What exactly is a Legionella Risk Assessment? A Legionella Risk Assessment is comprised of a thorough review of your records and a thorough check of your past occupational references to make sure you have followed all recommendations of maintenance or remedial action. It is designed to help prevent health problems from occurring in the workplace by identifying areas that are at high risk for illness. This type of occupational assessment may be used by: a doctor, an attorney, an investigator, or a security guard. This Occupational Safety Training (OSHA) training class will explain what a occupational safety assessment is and give examples of what these types of assessments may reveal about your employer’s compliance with legal requirements regarding sick pay and other workers compensation claims.
If you work in a manufacturing or construction company, a legionella risk assessment can help identify hazardous conditions in your workplace. This assessment can be performed by a person who is either a specialist in this field, or by a competent person within the company to ensure all necessary precautions are taken and that your job does not put you at unnecessary risk. The competent person may carry out this assessment through video surveillance equipment, surveyors, or manual investigation. In many circumstances, a competent person will carry out a physical assessment first before determining whether there is cause to suspect a potential health problem, and whether appropriate steps need to be taken.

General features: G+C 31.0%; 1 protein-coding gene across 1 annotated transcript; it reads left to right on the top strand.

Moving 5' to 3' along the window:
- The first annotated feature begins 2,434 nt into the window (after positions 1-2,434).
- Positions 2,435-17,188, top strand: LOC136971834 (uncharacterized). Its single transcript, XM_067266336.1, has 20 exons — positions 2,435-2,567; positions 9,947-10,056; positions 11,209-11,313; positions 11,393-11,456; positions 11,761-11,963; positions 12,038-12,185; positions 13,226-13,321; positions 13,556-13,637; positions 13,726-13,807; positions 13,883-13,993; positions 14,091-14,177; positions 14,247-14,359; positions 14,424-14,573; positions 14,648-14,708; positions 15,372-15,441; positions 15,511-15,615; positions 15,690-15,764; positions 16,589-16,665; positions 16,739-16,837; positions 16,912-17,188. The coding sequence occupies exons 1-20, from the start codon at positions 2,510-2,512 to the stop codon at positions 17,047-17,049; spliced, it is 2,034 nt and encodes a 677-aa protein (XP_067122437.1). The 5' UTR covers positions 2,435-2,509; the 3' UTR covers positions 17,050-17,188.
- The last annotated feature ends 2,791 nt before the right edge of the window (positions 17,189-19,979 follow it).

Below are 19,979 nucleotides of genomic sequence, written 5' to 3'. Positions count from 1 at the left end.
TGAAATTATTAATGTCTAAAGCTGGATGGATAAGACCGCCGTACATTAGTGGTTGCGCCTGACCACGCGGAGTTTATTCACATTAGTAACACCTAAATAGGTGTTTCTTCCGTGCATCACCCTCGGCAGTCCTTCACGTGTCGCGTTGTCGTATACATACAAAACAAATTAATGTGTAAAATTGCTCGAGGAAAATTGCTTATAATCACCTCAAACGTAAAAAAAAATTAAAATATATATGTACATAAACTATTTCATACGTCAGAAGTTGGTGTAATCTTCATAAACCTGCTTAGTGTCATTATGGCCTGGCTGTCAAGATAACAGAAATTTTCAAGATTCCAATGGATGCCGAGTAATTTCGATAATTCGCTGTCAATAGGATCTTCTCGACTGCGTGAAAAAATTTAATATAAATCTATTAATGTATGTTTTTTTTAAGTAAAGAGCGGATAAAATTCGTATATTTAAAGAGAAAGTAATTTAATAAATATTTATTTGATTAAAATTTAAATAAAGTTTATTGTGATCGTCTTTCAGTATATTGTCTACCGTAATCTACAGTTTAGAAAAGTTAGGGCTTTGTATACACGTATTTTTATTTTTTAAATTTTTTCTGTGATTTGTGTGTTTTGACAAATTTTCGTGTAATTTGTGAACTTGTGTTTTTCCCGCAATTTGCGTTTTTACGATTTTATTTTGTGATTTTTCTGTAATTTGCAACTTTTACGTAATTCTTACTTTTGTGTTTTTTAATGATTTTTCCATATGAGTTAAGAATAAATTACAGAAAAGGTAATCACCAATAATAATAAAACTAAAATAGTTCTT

An individual may also perform an assessment using manual techniques. For example, a surveyor may visit the worksite to collect information that can assist in the analysis of hazards. Surveyors are often available on site during daylight hours, as well as part-time when the weather is satisfactory. If the site is affected by natural disasters such as hurricanes, flooding, snow, tornados, or earthquakes, a qualified engineer will use data provided by a surveyor or other trained observers to assess the health hazards. When performing an assessment of risks to water usage in a specific area, an engineer will consider data obtained from surveys and studies to identify what the likely threats are for given areas of water usage, as well as the likely frequency of such events. By combining such information with knowledge about the known health risks associated with legionella and other disease-causing bacteria in the environment, engineers can determine how best to protect the public from such issues.